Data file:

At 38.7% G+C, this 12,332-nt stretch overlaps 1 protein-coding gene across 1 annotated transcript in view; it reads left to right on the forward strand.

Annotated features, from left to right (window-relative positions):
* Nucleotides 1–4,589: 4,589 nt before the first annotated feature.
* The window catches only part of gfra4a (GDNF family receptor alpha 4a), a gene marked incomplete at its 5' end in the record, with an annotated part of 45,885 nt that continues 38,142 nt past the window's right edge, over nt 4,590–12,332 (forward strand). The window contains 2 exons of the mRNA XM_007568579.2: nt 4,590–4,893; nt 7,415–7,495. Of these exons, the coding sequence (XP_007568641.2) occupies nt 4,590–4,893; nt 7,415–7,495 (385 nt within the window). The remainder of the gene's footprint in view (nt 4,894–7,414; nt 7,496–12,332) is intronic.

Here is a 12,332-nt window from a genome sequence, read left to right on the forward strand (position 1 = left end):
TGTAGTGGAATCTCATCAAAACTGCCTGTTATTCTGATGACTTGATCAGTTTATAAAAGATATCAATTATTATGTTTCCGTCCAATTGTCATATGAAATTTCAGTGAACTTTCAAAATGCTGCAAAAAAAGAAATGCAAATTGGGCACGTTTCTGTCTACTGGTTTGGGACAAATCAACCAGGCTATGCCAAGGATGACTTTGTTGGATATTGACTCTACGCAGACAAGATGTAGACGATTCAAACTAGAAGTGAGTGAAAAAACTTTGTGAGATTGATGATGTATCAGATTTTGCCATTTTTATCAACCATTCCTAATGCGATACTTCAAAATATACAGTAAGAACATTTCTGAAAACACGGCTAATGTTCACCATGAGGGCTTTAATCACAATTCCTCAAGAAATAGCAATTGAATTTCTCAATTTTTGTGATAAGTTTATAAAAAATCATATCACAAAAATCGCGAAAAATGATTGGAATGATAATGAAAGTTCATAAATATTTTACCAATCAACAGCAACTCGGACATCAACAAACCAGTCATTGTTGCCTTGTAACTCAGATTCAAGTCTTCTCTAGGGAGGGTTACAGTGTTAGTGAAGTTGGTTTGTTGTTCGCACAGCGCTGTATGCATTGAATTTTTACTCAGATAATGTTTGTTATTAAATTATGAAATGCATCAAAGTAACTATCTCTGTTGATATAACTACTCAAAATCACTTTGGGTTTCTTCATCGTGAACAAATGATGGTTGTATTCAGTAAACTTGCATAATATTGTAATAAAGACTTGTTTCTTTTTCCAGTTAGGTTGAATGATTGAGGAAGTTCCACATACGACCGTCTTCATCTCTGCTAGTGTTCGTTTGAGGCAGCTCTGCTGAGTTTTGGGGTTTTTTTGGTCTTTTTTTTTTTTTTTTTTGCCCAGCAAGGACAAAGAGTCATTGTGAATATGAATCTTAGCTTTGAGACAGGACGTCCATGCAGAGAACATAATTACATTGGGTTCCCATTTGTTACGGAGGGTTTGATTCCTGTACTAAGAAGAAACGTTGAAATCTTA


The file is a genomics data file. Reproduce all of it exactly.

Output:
At 38.7% G+C, this 12,332-nt stretch overlaps 1 protein-coding gene across 1 annotated transcript in view; it reads left to right on the forward strand.

Annotated features, from left to right (window-relative positions):
* Nucleotides 1–4,589: 4,589 nt before the first annotated feature.
* The window catches only part of gfra4a (GDNF family receptor alpha 4a), a gene marked incomplete at its 5' end in the record, with an annotated part of 45,885 nt that continues 38,142 nt past the window's right edge, over nt 4,590–12,332 (forward strand). The window contains 2 exons of the mRNA XM_007568579.2: nt 4,590–4,893; nt 7,415–7,495. Of these exons, the coding sequence (XP_007568641.2) occupies nt 4,590–4,893; nt 7,415–7,495 (385 nt within the window). The remainder of the gene's footprint in view (nt 4,894–7,414; nt 7,496–12,332) is intronic.

Here is a 12,332-nt window from a genome sequence, read left to right on the forward strand (position 1 = left end):
TGTAGTGGAATCTCATCAAAACTGCCTGTTATTCTGATGACTTGATCAGTTTATAAAAGATATCAATTATTATGTTTCCGTCCAATTGTCATATGAAATTTCAGTGAACTTTCAAAATGCTGCAAAAAAAGAAATGCAAATTGGGCACGTTTCTGTCTACTGGTTTGGGACAAATCAACCAGGCTATGCCAAGGATGACTTTGTTGGATATTGACTCTACGCAGACAAGATGTAGACGATTCAAACTAGAAGTGAGTGAAAAAACTTTGTGAGATTGATGATGTATCAGATTTTGCCATTTTTATCAACCATTCCTAATGCGATACTTCAAAATATACAGTAAGAACATTTCTGAAAACACGGCTAATGTTCACCATGAGGGCTTTAATCACAATTCCTCAAGAAATAGCAATTGAATTTCTCAATTTTTGTGATAAGTTTATAAAAAATCATATCACAAAAATCGCGAAAAATGATTGGAATGATAATGAAAGTTCATAAATATTTTACCAATCAACAGCAACTCGGACATCAACAAACCAGTCATTGTTGCCTTGTAACTCAGATTCAAGTCTTCTCTAGGGAGGGTTACAGTGTTAGTGAAGTTGGTTTGTTGTTCGCACAGCGCTGTATGCATTGAATTTTTACTCAGATAATGTTTGTTATTAAATTATGAAATGCATCAAAGTAACTATCTCTGTTGATATAACTACTCAAAATCACTTTGGGTTTCTTCATCGTGAACAAATGATGGTTGTATTCAGTAAACTTGCATAATATTGTAATAAAGACTTGTTTCTTTTTCCAGTTAGGTTGAATGATTGAGGAAGTTCCACATACGACCGTCTTCATCTCTGCTAGTGTTCGTTTGAGGCAGCTCTGCTGAGTTTTGGGGTTTTTTTGGTCTTTTTTTTTTTTTTTTTTGCCCAGCAAGGACAAAGAGTCATTGTGAATATGAATCTTAGCTTTGAGACAGGACGTCCATGCAGAGAACATAATTACATTGGGTTCCCATTTGTTACGGAGGGTTTGATTCCTGTACTAAGAAGAAACGTTGAAATCTTA